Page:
The species is rather aggressive and there are many individuals here that have some form of injury. Not all, but only the highest in rank, can access the refreshing waters; others must remain exposed to the cold outside temperatures. Mothers tightly clutch their younglings to keep them warm. Their discontent with the humans who approach them to take pictures was unmistakable, but at the same time they did not seem particularly stressed by these interferences, which were not too numerous given that the place was pleasant but really cold.

I experienced the hot onsen and the temperature of the snowy wind, and I also had the pleasure of being joined by a female macaque while bathing. Yes, there are onsen reserved for monkeys, others reserved for our species, and only one that allows access to both. I obviously booked it before leaving Italy.

The macaques of Iwatayama Park seem stressed from the presence of the visitors
The macaques of Iwatayama Park seem stressed from the presence of the visitors

After having taken in the sight of the Jigokudani macaques, at times raw though often poetic, I next headed to the Arashiyama Hill, Iwatayama Park, where the macaques live free with an entire wooded hill at their disposal. As I arrived, I soon realised that the place is quite touristy, despite the long climb that may be a deterrent. No monkeys along the path, even though it ran entirely through the woods; okay I thought, they  have ample space at their disposal and will not easily come right near the road used by visitors. But I dis not think there were any fruit trees and didn't know if the ones I saw had any edible leaves or berries; certainly there was grass, which is edible, but not much.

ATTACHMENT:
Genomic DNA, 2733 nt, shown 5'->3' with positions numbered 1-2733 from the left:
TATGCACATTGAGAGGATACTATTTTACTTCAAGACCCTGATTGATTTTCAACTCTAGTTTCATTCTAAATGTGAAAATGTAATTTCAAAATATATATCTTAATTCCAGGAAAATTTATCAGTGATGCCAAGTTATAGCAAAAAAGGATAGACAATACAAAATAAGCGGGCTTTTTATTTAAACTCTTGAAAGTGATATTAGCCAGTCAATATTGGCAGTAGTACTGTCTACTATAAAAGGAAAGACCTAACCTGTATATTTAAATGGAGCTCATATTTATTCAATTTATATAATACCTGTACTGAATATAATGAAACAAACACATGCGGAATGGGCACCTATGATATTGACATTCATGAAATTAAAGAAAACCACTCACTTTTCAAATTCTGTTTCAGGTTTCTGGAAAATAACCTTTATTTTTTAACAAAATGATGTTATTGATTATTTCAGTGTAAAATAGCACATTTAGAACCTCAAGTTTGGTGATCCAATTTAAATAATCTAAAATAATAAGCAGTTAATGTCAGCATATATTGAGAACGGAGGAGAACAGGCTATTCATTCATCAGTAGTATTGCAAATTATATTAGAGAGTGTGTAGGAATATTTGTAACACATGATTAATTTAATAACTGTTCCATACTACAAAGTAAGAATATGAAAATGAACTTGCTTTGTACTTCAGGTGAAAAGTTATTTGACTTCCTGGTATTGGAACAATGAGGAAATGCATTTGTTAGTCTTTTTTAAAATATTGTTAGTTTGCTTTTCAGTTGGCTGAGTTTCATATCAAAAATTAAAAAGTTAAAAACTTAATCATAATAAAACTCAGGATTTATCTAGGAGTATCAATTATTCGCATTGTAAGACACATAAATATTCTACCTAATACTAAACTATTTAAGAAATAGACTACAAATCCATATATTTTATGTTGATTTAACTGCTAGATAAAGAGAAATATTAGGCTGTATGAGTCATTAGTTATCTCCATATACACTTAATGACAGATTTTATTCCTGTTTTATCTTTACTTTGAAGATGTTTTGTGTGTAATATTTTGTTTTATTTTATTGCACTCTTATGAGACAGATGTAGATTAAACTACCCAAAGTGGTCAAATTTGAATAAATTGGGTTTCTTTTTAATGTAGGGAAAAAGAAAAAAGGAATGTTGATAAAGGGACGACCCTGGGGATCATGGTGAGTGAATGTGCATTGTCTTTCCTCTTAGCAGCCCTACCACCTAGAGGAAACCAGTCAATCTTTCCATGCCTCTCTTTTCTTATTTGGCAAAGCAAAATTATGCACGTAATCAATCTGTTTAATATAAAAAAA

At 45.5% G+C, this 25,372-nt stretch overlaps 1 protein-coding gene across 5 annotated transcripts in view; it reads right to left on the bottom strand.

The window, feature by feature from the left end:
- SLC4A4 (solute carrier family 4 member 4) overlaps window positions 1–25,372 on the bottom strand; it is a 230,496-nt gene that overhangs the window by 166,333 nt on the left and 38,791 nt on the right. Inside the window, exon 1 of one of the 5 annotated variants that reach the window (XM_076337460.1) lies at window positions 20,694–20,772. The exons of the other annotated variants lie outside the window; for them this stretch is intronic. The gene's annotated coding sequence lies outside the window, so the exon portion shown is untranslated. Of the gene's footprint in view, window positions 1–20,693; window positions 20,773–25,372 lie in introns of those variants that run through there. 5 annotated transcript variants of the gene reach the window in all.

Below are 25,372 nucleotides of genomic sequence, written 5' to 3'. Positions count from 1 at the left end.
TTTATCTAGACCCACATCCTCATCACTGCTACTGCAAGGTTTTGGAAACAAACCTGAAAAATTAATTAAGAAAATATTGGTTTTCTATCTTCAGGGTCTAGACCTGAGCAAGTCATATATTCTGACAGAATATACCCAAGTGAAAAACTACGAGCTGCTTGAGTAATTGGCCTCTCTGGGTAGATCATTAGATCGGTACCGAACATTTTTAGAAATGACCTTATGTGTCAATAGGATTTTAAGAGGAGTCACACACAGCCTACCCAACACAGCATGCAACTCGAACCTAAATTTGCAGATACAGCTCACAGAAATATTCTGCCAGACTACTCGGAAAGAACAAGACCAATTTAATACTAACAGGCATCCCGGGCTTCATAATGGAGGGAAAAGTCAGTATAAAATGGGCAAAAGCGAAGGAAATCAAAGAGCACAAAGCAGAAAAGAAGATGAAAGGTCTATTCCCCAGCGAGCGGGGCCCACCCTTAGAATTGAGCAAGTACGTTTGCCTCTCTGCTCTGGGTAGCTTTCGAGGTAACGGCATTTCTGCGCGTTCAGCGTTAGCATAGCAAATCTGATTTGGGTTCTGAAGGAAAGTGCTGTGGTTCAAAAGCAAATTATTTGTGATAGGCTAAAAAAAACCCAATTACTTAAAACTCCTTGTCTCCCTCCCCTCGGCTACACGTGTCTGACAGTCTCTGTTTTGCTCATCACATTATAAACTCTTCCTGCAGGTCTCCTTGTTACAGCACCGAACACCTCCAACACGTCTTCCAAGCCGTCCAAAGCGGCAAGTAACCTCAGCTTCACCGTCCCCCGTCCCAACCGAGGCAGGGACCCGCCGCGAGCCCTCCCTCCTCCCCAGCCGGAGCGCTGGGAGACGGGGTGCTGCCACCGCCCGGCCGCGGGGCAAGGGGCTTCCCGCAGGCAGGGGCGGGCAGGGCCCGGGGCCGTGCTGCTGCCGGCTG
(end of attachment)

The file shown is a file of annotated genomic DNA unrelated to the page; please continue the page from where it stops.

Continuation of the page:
I finally reached my destination on top of the hill, from which a beautiful view over the city of Kyoto can be had. The sight to behold is quite a sad one: several macaque monkeys are clearly stressed by the presence of visitors, so much so that there were numerous individuals that seemed to suffer from dermatitis or had patches of bare skin exposed. They begged for food from the visitors, who could buy it in small bags and feed it to them through the grates of the only room in this one central plaza. Only the highest in the hierarchy had the authority to take food, and even trying to toss some to the others was risky, aside from being prohibited, as it could cause skirmishes.

The fact that smoking was allowed is truly ghastly, right in the middle of the central plaza, home to macaques, while in Japan it is prohibited unless you are in a special smoking room.

Japan Monkey Centre, several monkeys all together in tiny cages, old and smelly
Japan Monkey Centre, several monkeys all together in tiny cages, old and smelly